With Justin’s help, the whole city quickly opened up to me. Soon after I met the Alchemy crew(a prolific international bar in Kobe). They Want to create a string of venues around Japan so artists can come over and have places to play and stay with local communities of music lovers ready to come out and listen to them.

After a while, I moved to Tokyo. I went to Ruby’s, a venue for musicians to perform sets. I went early to get a slot. One benefit of that is you can talk to locals in the line to get a feel of what the scene is like in Tokyo. The band, “The Watanabe’s” had made a name for themselves over the past 10 years in the Tokyo indie music scene, and their lead singer was instrumental in getting me a bunch of important opportunities here in Tokyo. One of which was performing at the top of Tokyo Tower, an absolutely incredible experience and probably the most beautiful view from a stage that I’ve ever seen. He is always keen to hear what we’ve been up to and frequently gives our music airtime on his prime time show.

I made my first modest venture into organizing my own events at a little book shop called infinity books. The very first artist I found for the project was a singer/drummer, who made really interesting carnival-like music. I was a real fan of her music and it was at one of her shows that I ran into Justin Sachs. Justin had been organizing events under his brand ‘More Than Music’ but he’d been on a bit of a hiatus when we met.

Justin had done similar meetup events with food and drinks a few years before but this time we incorporated live music. We held the events at a local craft beer brewery in Asakusa and we included their drinks in the ticket price. We really wanted to strike a good balance between a social and live music event. A lot of people would just be there to meet some new faces but were then surprised at how much they also enjoyed the music.

Have you noticed any differences between the Japanese music scene and the music scene in your own country? Do you have any examples?

London has been one of the main global hubs for aspiring musicians since the 60s. You can meet a lot of extremely talented people here just queuing up outside the local open mic event. To get opportunities from the higher-ups, there seems to be a lot of focus on the metrics. Followers/views/hits/streams etc. It’s an environment that really favors the savvy minded, the well connected and the ones that can talk the talk.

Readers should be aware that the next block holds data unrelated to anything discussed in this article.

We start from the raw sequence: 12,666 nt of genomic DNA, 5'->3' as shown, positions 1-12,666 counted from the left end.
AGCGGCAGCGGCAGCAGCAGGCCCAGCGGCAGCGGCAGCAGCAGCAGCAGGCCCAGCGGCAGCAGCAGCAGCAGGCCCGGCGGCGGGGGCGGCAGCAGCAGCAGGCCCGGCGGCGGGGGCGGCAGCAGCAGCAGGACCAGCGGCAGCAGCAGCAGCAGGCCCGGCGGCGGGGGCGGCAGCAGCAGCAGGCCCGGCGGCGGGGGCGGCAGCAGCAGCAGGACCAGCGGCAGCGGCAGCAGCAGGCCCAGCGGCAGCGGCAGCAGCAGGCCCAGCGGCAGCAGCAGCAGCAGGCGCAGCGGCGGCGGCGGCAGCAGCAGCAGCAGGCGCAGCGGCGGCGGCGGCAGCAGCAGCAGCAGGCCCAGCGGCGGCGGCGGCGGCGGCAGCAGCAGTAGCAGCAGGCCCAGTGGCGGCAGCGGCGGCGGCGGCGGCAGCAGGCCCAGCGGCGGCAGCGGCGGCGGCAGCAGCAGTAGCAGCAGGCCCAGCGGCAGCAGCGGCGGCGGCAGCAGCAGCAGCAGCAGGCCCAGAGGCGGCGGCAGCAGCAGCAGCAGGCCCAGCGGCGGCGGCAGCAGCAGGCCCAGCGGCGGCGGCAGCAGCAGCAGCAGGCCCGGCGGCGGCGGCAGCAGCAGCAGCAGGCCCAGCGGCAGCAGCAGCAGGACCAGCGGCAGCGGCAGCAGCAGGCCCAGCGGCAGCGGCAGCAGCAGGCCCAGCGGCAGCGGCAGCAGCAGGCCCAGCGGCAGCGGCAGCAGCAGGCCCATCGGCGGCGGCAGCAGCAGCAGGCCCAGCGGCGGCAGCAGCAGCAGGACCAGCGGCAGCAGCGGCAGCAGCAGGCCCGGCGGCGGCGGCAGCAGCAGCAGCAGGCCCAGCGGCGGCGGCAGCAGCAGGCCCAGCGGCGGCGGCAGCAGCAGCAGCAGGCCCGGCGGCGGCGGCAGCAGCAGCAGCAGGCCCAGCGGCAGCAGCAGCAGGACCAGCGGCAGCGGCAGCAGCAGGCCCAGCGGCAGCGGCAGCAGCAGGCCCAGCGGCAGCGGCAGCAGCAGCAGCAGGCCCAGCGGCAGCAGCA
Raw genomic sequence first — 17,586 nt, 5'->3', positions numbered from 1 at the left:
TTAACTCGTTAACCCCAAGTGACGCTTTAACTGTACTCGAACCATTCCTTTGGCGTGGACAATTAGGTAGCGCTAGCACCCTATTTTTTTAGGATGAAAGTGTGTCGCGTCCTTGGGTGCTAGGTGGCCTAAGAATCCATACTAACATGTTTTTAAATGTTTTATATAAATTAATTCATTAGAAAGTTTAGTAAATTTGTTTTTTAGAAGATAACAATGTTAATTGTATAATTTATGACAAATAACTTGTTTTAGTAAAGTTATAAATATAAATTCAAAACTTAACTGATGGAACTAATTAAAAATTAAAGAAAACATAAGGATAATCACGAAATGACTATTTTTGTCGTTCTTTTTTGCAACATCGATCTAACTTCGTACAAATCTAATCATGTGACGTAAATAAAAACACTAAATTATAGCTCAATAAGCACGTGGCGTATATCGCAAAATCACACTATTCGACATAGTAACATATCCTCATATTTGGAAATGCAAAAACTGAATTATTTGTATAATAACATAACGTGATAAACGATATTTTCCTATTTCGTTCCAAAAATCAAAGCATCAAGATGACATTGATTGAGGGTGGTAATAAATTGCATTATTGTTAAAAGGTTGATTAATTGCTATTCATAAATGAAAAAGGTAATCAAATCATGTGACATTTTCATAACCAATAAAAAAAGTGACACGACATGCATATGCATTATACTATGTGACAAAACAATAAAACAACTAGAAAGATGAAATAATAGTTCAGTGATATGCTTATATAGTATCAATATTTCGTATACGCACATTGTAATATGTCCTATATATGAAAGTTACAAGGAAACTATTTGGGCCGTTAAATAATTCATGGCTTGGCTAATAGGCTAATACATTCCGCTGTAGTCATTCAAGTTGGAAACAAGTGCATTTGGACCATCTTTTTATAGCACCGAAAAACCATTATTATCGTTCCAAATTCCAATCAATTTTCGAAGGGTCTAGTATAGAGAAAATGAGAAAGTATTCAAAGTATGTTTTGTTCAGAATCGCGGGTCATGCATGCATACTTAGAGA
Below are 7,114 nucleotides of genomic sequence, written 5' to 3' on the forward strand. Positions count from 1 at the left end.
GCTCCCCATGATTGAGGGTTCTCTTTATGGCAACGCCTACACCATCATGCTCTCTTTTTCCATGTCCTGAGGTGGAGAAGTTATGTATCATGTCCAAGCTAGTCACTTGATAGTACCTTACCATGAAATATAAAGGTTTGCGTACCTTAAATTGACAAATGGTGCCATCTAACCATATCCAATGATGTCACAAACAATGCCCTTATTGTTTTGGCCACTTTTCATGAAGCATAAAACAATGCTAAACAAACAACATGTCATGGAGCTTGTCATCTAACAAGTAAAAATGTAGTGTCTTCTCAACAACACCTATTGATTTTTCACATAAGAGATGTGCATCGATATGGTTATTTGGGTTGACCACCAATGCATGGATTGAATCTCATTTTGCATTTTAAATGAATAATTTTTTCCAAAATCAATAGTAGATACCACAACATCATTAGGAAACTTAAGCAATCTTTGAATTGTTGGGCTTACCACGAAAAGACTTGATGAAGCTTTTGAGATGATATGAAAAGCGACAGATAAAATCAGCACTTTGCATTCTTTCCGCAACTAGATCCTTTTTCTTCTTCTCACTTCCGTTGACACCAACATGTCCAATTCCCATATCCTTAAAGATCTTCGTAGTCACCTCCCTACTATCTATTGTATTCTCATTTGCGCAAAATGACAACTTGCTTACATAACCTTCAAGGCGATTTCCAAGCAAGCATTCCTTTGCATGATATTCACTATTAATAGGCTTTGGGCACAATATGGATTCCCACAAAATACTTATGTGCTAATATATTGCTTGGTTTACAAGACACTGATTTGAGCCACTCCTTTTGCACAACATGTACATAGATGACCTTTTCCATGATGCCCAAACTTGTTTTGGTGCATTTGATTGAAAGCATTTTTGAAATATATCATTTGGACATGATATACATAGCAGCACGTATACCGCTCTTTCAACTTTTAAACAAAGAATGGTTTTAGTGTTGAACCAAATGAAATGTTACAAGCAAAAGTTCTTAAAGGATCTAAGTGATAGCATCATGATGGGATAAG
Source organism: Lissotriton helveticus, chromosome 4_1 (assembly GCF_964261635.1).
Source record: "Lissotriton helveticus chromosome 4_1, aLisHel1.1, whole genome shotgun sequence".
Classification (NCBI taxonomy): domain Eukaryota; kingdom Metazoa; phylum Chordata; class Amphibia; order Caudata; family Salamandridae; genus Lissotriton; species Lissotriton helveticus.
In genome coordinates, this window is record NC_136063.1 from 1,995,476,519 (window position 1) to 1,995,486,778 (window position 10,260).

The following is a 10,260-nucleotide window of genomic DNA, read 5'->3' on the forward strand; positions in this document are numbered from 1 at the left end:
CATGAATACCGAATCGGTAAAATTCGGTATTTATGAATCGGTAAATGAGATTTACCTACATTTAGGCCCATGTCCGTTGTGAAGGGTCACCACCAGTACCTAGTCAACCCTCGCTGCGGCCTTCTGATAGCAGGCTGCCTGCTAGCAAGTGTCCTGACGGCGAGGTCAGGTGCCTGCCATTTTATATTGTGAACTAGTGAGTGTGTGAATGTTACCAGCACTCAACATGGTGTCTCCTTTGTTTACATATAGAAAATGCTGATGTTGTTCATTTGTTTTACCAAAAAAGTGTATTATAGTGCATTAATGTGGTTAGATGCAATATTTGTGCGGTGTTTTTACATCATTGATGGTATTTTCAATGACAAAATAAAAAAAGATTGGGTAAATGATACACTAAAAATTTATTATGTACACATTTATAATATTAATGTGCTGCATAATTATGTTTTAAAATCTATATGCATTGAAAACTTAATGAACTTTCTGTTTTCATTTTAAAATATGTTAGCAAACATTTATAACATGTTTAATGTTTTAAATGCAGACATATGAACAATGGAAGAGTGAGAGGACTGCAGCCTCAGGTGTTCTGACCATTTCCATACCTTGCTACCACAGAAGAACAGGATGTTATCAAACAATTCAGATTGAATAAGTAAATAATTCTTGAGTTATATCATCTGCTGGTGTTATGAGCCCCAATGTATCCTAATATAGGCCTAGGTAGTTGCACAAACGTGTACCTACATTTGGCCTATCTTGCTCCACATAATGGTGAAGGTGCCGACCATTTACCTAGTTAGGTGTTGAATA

In Japan, there is less of a focus on that. People are very supportive of each other and are so pleased if you take an interest in what they are doing. Musicians are always keen to come out to each other’s shows.

Audiences are always very attentive and polite. They buy CDs and tickets to shows, which is a very encouraging gesture to an independent artist. It really motivates me to keep doing what I do and keeps taking the risk of putting out new music for people to hear.

Beyond this, I can’t really speak of the ‘music scene’ in England or Japan as I’ve never seen myself as a member of either. I do my music with the means that I have at my disposal. One thing is that the location of our physical bodies isn’t as important as it used to be. I’ve started live streaming every week from my home, and my music is online for anyone to listen to. I play a show about once a month here in Tokyo, which gives me enough time to show people something new every time they come and see me.

Where can people see you play?

I have a website where I share my events and music or you can come to see me LIVE with More than Music events.

Are you an aspiring musician in Japan? Making it can be a challenge, but persistence and creative problem solving can put you on some interesting paths in Japan, like Robert‘s. You too can find your dream job in Japan by going on to Jobs in Japan and starting your new adventure, today!

Written by Aidan Ross McFarlane

Find a better job in Japan through Jobs in Japan.